On a global scale, the Girl is that change. The Bull is not men, but the idea itself that men are superior to women. The Bull is indisputably stronger than the Girl, but the Girl is courageous. The Girl is young, and she will one day grow as big as her valor and bigger than the Bull. Similarly, the feminist movement will keep growing, and we can only hope that it will one day be able to destroy the patriarchy. In the meantime, the Girl will continue to stand tall against the Bull, almost presumptuously, almost yelling: “One day, I will defeat you.”
The fact that many Americans, including Di Modica, want Her gone just adds to the reason why the Girl must stay. Yes, Visbal’s work changes Di Modica’s original message, but it is a change for the better. Di Modica’s message was, perhaps, important in its time; Americans needed to boost their confidence with a reminder of their spirit. Today, the country needs something else. It needs to not be reminded of its righteousness, but of where it needs to improve. By people pushing it away, claiming that it’s too offensive or unnecessary, are (in the wise words of poet Langston Hughes) “deferring a dream.” Whilst society continues to reject or neglect these issues, women are suffering. They are deeming these very serious problems unimportant, when they are actually the harsh reality to millions of women all over the world. It is absolutely imperative that these lives are not ignored.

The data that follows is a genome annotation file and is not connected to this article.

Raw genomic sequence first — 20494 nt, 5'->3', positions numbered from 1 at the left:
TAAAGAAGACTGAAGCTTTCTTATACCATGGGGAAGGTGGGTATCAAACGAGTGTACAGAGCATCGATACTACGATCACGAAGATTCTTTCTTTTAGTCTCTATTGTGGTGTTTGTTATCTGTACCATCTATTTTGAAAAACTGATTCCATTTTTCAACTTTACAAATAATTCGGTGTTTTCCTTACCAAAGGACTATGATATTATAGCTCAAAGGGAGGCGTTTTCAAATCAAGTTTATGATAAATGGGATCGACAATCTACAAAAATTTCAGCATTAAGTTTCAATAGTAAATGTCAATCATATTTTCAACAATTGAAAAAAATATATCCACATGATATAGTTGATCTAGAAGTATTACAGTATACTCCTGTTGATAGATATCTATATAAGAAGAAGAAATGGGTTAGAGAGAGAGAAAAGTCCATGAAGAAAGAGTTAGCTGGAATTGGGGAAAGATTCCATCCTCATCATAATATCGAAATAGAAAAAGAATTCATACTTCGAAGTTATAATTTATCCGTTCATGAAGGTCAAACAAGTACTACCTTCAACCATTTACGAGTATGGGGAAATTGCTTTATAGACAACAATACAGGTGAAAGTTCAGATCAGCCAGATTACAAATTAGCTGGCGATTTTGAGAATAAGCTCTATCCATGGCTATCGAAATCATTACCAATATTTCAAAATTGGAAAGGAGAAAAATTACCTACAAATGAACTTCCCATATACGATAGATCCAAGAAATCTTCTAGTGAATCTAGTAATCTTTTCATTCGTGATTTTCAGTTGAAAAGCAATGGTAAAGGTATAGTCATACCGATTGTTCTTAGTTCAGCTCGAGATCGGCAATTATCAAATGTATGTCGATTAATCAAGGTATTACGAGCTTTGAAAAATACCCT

All of us girls & women — American or not — are “The Fearless Girl.” Whether we consciously recognize it or not, we are destined to face gender discrimination. We are destined to face the Bull. However, the feminist movement is expanding. Each generation is becoming more and more progressive and open to change and equality. There is hope, although it may not seem so obvious. The creation of the Girl itself is a product of the growing feminist movement and a step in the right direction. We, the female population of the United States and the world, are the fearless girl — and we will unapologetically stand in the face of the Bull.
Fearless Lily. I especially like your statement “The Bull is not men, but the idea itself that men are superior to women.” Equality shouldn’t threaten anyone.
Lily, how can one so young be so wise? So well thought out and well written!
Spot on Lily! Equality for women continues to be elusive. We must work to make change. Your piece is beautifully written.
This is a persuasive essay. I went from “Okay, let’s see what she has to say here” to “Good grief, she’s really hit on something!” The insights are well beyond what I’d expect from a 15-year-old. Well done.
Nice work Lily!
Wow Llily- so well written!
Nice work Lily…beautifully written!
Stirring, inspiring, eloquent. Nice points about the artwork with historical context. Well written!
Every bit as eloquent and intelligently written as I would expect from my niece! Keep up your good work and continue your voice for equality.
Lily, you give me hope for the future. Thank you.
You’re mama must be one proud lady Lady Lily! Well done.
You are the Fearless Girl! What a beautifully thought out and well written essay. You keep on girl!!
Lily, I love your analysis of these pieces of art. The symbolism is strong and undeniable and you explore it deeply. Your use of single-sentence paragraphs is effective as well. Nice job, fearless girl. 🙂
Wow! Great job, Lily!
You are profound, strong and inspiring Lily! Great job!!
Yes, Lily! Excellent! A brighter future is possible and we can be the change we want to see in the world. You are the future and we need your energy to bring it to fruition.
Great research and writing, Lil! Awesome job!
Wow, this was really good!
Wow bean congrats razzmatazz I hope you happy for the lives you’ve changed I love you because you are my habeshuela adios hermana